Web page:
year = "2012",
doi = "10.1021/jp300055c",
language = "English",
volume = "116",
pages = "7033--7039",
journal = "Journal of Physical Chemistry B",
issn = "1520-6106",
publisher = "American Chemical Society",
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}

Complementary Fluorescence and Phosphorescence Study of the Interaction of Brompheniramine with Human Serum Albumin. / Tardioli, S.; mr. Lammers, I.; Hooijschuur, J.H.; Ariese, F.; van der Zwan, G.; Gooijer, C.

In: Journal of Physical Chemistry B, Vol. 116, No. 24, 2012, p. 7033-7039.

Research output: Contribution to JournalArticleAcademicpeer-review

TY - JOUR

T1 - Complementary Fluorescence and Phosphorescence Study of the Interaction of Brompheniramine with Human Serum Albumin

AU - Tardioli, S.

AU - mr. Lammers, I.

AU - Hooijschuur, J.H.

AU - Ariese, F.

AU - van der Zwan, G.

AU - Gooijer, C.

PY - 2012

Y1 - 2012

N2 - Binding of the antihistamine drug brompheniramine (BPA) to human serum albumin (HSA) is studied by measuring quenching of the fluorescence and room temperature phosphorescence (RTP) of tryptophan. The modified Stern-Volmer equation was used to derive association constants and accessible fractions from the steady-state fluorescence data. Decay associated spectra (DAS) revealed three tryptophan fluorescence lifetimes, indicating the presence of three HSA conformations. BPA causes mainly static quenching of the long-living, solvent-exposed conformer. RTP spectra and lifetimes, recorded under deoxygenated conditions in the presence of 0.2 M KI, provided additional kinetic information about the HSA-BPA interactions. Fluorescence DAS that were also recorded in the presence of 0.2 M KI revealed that the solvent-exposed conformer is the major contributor to the RTP signal. The phosphorescence quenching is mostly dynamic at pH 7 and mostly static at pH 9, presumably related to the protonation state of the alkylamino chain of BPA. This provides direct insight into the binding mode of the antihistamine drug, as well as kinetic information at both the nanosecond and the millisecond time scales. © 2012 American Chemical Society.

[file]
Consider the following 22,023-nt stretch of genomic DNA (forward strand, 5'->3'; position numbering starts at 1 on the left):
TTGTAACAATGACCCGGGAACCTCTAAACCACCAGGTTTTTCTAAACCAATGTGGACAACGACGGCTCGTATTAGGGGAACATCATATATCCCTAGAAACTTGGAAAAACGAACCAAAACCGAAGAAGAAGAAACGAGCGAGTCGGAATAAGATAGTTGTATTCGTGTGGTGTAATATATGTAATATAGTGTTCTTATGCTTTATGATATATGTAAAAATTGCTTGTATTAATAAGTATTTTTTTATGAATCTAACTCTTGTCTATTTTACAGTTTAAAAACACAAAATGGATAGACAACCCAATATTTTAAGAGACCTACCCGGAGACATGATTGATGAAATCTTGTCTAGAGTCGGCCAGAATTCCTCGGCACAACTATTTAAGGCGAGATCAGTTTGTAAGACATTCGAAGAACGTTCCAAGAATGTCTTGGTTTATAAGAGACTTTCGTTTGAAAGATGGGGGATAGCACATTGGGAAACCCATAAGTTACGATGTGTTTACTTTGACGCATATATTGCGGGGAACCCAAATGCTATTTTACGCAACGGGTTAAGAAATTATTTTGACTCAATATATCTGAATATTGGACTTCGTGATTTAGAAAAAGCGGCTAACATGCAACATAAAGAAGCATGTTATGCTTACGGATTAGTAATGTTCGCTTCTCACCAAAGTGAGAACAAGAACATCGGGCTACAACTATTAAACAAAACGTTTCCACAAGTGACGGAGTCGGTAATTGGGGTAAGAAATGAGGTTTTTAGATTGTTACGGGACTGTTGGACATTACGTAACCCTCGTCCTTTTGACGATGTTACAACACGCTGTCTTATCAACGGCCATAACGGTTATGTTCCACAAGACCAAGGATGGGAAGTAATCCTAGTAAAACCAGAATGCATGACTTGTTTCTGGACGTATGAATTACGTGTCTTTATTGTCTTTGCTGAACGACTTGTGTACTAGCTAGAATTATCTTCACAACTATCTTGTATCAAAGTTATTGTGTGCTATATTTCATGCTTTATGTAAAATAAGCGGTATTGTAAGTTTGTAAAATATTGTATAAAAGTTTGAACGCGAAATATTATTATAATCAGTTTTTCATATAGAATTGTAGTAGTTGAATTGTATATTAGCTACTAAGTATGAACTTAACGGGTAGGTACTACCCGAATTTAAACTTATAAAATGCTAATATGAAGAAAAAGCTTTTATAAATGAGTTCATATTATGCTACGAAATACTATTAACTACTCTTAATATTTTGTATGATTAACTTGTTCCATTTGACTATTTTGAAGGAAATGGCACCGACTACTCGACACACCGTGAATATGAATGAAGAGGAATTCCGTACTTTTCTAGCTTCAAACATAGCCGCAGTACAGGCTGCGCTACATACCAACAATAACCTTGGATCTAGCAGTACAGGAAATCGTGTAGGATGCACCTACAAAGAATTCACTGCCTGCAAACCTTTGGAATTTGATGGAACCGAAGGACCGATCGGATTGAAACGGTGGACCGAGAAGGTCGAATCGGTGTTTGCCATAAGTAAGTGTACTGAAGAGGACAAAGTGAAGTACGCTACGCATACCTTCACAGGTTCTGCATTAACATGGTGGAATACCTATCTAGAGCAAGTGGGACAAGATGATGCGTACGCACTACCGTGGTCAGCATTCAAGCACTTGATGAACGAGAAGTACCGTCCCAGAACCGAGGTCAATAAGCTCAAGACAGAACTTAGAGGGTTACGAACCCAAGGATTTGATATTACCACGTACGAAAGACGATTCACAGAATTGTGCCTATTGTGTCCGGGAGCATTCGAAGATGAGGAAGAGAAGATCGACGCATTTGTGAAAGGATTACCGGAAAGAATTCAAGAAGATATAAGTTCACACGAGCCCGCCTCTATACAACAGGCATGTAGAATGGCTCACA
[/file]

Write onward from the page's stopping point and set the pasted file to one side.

AB - Binding of the antihistamine drug brompheniramine (BPA) to human serum albumin (HSA) is studied by measuring quenching of the fluorescence and room temperature phosphorescence (RTP) of tryptophan. The modified Stern-Volmer equation was used to derive association constants and accessible fractions from the steady-state fluorescence data. Decay associated spectra (DAS) revealed three tryptophan fluorescence lifetimes, indicating the presence of three HSA conformations. BPA causes mainly static quenching of the long-living, solvent-exposed conformer. RTP spectra and lifetimes, recorded under deoxygenated conditions in the presence of 0.2 M KI, provided additional kinetic information about the HSA-BPA interactions. Fluorescence DAS that were also recorded in the presence of 0.2 M KI revealed that the solvent-exposed conformer is the major contributor to the RTP signal. The phosphorescence quenching is mostly dynamic at pH 7 and mostly static at pH 9, presumably related to the protonation state of the alkylamino chain of BPA. This provides direct insight into the binding mode of the antihistamine drug, as well as kinetic information at both the nanosecond and the millisecond time scales. © 2012 American Chemical Society.

U2 - 10.1021/jp300055c

DO - 10.1021/jp300055c

M3 - Article

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SN - 1520-6106